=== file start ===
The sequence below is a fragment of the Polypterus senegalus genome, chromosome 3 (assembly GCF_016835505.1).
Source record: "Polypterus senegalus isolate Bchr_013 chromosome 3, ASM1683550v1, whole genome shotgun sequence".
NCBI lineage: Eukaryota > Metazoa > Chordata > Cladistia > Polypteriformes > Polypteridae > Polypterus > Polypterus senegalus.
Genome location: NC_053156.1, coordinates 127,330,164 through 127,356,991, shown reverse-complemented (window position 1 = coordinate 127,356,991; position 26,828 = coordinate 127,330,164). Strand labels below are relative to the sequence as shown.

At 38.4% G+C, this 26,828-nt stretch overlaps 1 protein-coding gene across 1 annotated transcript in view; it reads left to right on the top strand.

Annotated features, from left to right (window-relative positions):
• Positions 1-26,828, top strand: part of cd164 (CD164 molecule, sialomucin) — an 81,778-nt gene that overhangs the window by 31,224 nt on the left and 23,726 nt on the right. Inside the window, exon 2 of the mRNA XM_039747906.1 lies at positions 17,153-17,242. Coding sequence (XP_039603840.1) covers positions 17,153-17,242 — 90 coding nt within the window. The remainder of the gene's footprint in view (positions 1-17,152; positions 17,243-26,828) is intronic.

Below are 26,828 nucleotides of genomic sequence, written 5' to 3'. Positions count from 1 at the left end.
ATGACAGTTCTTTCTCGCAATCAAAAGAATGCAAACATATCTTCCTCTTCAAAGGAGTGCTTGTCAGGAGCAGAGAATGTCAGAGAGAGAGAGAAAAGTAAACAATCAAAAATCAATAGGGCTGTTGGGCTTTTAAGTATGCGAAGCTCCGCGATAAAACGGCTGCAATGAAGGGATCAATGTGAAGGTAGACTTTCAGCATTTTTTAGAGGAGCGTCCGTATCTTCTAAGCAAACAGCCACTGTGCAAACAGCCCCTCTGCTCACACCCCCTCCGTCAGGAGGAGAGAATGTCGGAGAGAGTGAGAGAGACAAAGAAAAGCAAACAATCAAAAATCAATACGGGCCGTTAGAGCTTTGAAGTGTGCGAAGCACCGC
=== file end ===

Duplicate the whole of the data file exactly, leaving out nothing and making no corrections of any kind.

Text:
The sequence below is a fragment of the Polypterus senegalus genome, chromosome 3 (assembly GCF_016835505.1).
Source record: "Polypterus senegalus isolate Bchr_013 chromosome 3, ASM1683550v1, whole genome shotgun sequence".
NCBI lineage: Eukaryota > Metazoa > Chordata > Cladistia > Polypteriformes > Polypteridae > Polypterus > Polypterus senegalus.
Genome location: NC_053156.1, coordinates 127,330,164 through 127,356,991, shown reverse-complemented (window position 1 = coordinate 127,356,991; position 26,828 = coordinate 127,330,164). Strand labels below are relative to the sequence as shown.

At 38.4% G+C, this 26,828-nt stretch overlaps 1 protein-coding gene across 1 annotated transcript in view; it reads left to right on the top strand.

Annotated features, from left to right (window-relative positions):
• Positions 1-26,828, top strand: part of cd164 (CD164 molecule, sialomucin) — an 81,778-nt gene that overhangs the window by 31,224 nt on the left and 23,726 nt on the right. Inside the window, exon 2 of the mRNA XM_039747906.1 lies at positions 17,153-17,242. Coding sequence (XP_039603840.1) covers positions 17,153-17,242 — 90 coding nt within the window. The remainder of the gene's footprint in view (positions 1-17,152; positions 17,243-26,828) is intronic.

Below are 26,828 nucleotides of genomic sequence, written 5' to 3'. Positions count from 1 at the left end.
ATGACAGTTCTTTCTCGCAATCAAAAGAATGCAAACATATCTTCCTCTTCAAAGGAGTGCTTGTCAGGAGCAGAGAATGTCAGAGAGAGAGAGAAAAGTAAACAATCAAAAATCAATAGGGCTGTTGGGCTTTTAAGTATGCGAAGCTCCGCGATAAAACGGCTGCAATGAAGGGATCAATGTGAAGGTAGACTTTCAGCATTTTTTAGAGGAGCGTCCGTATCTTCTAAGCAAACAGCCACTGTGCAAACAGCCCCTCTGCTCACACCCCCTCCGTCAGGAGGAGAGAATGTCGGAGAGAGTGAGAGAGACAAAGAAAAGCAAACAATCAAAAATCAATACGGGCCGTTAGAGCTTTGAAGTGTGCGAAGCACCGC